'Tis not enough to bend the knee, And words of prayer to say; The heart must with the lips agree, Or else we do not pray.
Praying is no light and trifling exercise. While children should be taught early to pray, praying is no child's task. Prayer draws upon the whole nature of man. Prayer engages all the powers of man's moral and spiritual nature. It is this which explains somewhat the praying of our Lord as described in Hebrews:
"Who in the days of his flesh, when he had offered up prayers and supplications, with strong crying and tears, unto him that was able to save him from death, and was heard in that he feared." (Hebrews 5:7)
It takes only a moment's thought to see how such praying of our Lord drew mightily upon all the powers of His being and called into exercise every part of His nature. This is the praying which brings the soul close to God and which brings God down to earth.
Body, soul and spirit are taxed and brought under tribute to prayer. David Brainerd makes this record of his praying: "God enabled me to agonize in prayer till I was wet with perspiration, though in the shade and in a cool place.
The Son of God in Gethsemane was in an agony of prayer, which engaged His whole being:
"And when he was at the place, he said unto them, Pray ye that ye enter not into temptation. And he was withdrawn from them about a stone's cast, and kneeled down and prayed, saying, Father, if thou be willing, remove this cup from me; nevertheless, not my will, but thine, be done. And there appeared an angel unto him, from heaven, strengthening him. And being in an agony, he prayed more earnestly: and his sweat was as it were great drops of blood falling down to the ground." (Luke 22:40-44)
Here was praying which laid its hands on every part of our Lord's nature, which called forth all the powers of his soul, His mind and His body. This was praying which took in the entire man.
Paul was acquainted with this kind of praying. In writing to the Roman Christians, he urges them to pray with him after this fashion:
Now I beseech you, brethren, for the Lord Jesus Christ's sake, and for the love of the Spirit, that ye strive together with me in your prayers to God for me. (Romans 15:30)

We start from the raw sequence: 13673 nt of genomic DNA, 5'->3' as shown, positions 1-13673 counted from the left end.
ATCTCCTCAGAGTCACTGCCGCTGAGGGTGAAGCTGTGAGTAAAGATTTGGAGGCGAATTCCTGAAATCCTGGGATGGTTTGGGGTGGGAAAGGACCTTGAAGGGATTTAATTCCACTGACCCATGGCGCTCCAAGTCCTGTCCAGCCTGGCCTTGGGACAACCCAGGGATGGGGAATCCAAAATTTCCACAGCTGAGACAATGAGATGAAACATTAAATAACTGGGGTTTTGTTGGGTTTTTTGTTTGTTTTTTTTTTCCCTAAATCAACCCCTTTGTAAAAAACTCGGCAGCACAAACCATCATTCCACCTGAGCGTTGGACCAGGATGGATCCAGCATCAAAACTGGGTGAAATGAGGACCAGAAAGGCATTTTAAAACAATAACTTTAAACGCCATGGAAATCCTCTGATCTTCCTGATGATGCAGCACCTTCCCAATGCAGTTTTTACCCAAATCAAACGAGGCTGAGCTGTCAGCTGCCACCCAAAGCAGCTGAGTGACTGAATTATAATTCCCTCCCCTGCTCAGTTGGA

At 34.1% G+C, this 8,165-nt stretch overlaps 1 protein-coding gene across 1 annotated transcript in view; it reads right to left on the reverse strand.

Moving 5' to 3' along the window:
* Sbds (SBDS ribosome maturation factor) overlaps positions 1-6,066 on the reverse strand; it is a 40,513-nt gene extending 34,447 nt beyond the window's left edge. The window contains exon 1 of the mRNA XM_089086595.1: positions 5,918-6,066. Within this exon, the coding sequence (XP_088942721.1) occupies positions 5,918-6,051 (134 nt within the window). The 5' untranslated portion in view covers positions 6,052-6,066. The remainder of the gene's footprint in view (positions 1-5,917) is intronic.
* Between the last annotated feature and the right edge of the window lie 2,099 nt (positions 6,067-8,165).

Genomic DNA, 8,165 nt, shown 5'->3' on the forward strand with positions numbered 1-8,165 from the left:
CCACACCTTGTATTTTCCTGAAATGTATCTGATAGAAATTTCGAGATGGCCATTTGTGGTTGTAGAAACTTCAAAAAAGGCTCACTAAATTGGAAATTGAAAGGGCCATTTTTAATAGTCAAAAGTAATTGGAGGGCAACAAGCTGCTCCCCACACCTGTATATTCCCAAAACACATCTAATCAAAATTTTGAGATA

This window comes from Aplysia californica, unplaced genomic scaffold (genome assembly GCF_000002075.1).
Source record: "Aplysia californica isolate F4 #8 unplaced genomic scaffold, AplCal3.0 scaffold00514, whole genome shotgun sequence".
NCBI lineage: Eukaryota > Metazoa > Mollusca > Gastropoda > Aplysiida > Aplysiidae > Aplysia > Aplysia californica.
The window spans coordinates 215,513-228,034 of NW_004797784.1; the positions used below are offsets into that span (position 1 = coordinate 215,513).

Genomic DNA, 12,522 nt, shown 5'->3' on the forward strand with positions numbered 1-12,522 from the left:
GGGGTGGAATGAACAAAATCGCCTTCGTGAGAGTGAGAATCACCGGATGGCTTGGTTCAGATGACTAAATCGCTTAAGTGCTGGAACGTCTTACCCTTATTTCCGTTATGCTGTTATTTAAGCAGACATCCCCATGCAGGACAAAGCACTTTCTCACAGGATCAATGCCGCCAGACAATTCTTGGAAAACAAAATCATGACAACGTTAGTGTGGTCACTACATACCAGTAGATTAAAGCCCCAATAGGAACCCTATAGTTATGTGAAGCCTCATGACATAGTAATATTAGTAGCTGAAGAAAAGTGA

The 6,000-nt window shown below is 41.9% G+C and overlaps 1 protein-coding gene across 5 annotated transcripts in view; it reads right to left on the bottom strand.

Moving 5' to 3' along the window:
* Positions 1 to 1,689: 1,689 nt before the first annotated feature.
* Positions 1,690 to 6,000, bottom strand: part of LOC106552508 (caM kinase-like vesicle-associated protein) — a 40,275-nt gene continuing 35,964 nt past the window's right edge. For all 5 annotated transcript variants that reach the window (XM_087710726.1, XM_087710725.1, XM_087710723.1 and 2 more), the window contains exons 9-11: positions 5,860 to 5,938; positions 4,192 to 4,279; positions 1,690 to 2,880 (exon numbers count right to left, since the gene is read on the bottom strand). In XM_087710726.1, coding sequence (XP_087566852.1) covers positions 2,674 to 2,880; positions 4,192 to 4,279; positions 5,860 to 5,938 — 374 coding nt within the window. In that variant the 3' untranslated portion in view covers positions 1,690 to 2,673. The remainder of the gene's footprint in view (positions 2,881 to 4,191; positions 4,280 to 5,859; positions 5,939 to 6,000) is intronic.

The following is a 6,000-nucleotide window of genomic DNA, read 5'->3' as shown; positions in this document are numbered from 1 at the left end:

The words, "strive together with me," tell of Paul's praying and how much he put into it. It is not a docile request, not a little thing, this sort of praying, this "striving with me." It is of the nature of a great battle, a conflict to win, a great battle to be fought. As the soldier, the praying Christian fights a life-and-death struggle. His honor, his immortality, and eternal life are all in it. This is praying as the athlete struggles for the mastery and for the crown, and as he wrestles or runs a race. Everything depends on the strength he puts in it. Energy, ardor, swiftness, every power of his nature is in it. Every power is quickened and strained to its very utmost. Little-ness, half-heartedness, weakness and laziness are all absent.
Just as it takes the whole man to pray successfully, so in turn the whole man receives the benefits of such praying. As every part of man's complex being enters into true praying, so every part of that same nature receives blessings from God in answer to such praying. This kind of praying engages our undivided hearts, our full consent to be the Lord's, our whole desires.
God sees to it that when the whole man prays, in turn the whole man shall be blessed. His body takes in the good of praying, for much praying is done specifically for the body. Food and raiment, health and bodily vigor come in answer to praying. Clear mental action, right thinking, an enlightened understanding, and safe reasoning powers come from praying. Divine guidance means God so moving and impressing the mind, that we shall make wise and safe decisions. "The meek will he guide in judgment" (Psalm 25:9).
Many a praying preacher has been greatly helped just at this point. The unction of the Holy One which comes upon the preacher invigorates the mind, loosens up thought and gives utterance. This is the explanation of former days when men of very limited education had such wonderful liberty of the Spirit in praying and in preaching. Their thoughts flowed as a stream of water. Their entire intellectual machinery felt the impulse of the divine Spirit's gracious influences.
And, of course, the soul receives large benefits in this sort of praying. Thousands can testify to this statement. So we repeat, that as the entire man comes into play in true, earnest, effectual praying, so the entire man "soul, mind and body" receives the benefits of prayer.